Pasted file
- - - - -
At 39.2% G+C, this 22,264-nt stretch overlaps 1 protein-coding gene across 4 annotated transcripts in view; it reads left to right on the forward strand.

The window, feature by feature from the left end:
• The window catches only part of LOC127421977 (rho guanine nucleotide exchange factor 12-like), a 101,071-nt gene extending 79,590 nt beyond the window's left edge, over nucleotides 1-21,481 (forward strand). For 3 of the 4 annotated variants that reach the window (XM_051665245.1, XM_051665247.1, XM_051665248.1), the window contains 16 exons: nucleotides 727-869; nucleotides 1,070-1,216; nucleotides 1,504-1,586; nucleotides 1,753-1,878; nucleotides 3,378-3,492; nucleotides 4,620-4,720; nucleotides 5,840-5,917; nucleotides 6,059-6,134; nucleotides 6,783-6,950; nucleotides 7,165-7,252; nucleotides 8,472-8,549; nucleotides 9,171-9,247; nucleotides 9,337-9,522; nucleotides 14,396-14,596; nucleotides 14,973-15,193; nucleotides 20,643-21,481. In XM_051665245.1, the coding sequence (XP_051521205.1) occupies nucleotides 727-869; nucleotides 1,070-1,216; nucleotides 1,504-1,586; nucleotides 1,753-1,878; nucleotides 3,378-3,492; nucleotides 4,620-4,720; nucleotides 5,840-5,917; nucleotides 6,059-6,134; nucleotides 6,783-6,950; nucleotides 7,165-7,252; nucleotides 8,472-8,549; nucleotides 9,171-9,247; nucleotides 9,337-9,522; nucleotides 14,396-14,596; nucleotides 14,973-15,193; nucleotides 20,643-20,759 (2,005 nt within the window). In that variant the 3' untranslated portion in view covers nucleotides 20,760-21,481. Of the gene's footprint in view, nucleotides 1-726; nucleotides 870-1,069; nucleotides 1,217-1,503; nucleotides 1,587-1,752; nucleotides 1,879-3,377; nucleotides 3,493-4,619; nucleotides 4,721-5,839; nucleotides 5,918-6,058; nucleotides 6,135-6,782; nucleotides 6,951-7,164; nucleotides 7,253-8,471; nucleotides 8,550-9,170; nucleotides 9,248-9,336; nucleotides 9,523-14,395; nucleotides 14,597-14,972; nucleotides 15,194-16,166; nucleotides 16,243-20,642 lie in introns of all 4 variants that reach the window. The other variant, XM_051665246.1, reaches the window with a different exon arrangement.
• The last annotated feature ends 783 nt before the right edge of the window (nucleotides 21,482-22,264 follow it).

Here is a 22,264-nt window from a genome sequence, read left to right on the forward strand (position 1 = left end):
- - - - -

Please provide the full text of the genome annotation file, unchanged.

At 39.2% G+C, this 22,264-nt stretch overlaps 1 protein-coding gene across 4 annotated transcripts in view; it reads left to right on the forward strand.

The window, feature by feature from the left end:
• The window catches only part of LOC127421977 (rho guanine nucleotide exchange factor 12-like), a 101,071-nt gene extending 79,590 nt beyond the window's left edge, over nucleotides 1-21,481 (forward strand). For 3 of the 4 annotated variants that reach the window (XM_051665245.1, XM_051665247.1, XM_051665248.1), the window contains 16 exons: nucleotides 727-869; nucleotides 1,070-1,216; nucleotides 1,504-1,586; nucleotides 1,753-1,878; nucleotides 3,378-3,492; nucleotides 4,620-4,720; nucleotides 5,840-5,917; nucleotides 6,059-6,134; nucleotides 6,783-6,950; nucleotides 7,165-7,252; nucleotides 8,472-8,549; nucleotides 9,171-9,247; nucleotides 9,337-9,522; nucleotides 14,396-14,596; nucleotides 14,973-15,193; nucleotides 20,643-21,481. In XM_051665245.1, the coding sequence (XP_051521205.1) occupies nucleotides 727-869; nucleotides 1,070-1,216; nucleotides 1,504-1,586; nucleotides 1,753-1,878; nucleotides 3,378-3,492; nucleotides 4,620-4,720; nucleotides 5,840-5,917; nucleotides 6,059-6,134; nucleotides 6,783-6,950; nucleotides 7,165-7,252; nucleotides 8,472-8,549; nucleotides 9,171-9,247; nucleotides 9,337-9,522; nucleotides 14,396-14,596; nucleotides 14,973-15,193; nucleotides 20,643-20,759 (2,005 nt within the window). In that variant the 3' untranslated portion in view covers nucleotides 20,760-21,481. Of the gene's footprint in view, nucleotides 1-726; nucleotides 870-1,069; nucleotides 1,217-1,503; nucleotides 1,587-1,752; nucleotides 1,879-3,377; nucleotides 3,493-4,619; nucleotides 4,721-5,839; nucleotides 5,918-6,058; nucleotides 6,135-6,782; nucleotides 6,951-7,164; nucleotides 7,253-8,471; nucleotides 8,550-9,170; nucleotides 9,248-9,336; nucleotides 9,523-14,395; nucleotides 14,597-14,972; nucleotides 15,194-16,166; nucleotides 16,243-20,642 lie in introns of all 4 variants that reach the window. The other variant, XM_051665246.1, reaches the window with a different exon arrangement.
• The last annotated feature ends 783 nt before the right edge of the window (nucleotides 21,482-22,264 follow it).

Here is a 22,264-nt window from a genome sequence, read left to right on the forward strand (position 1 = left end):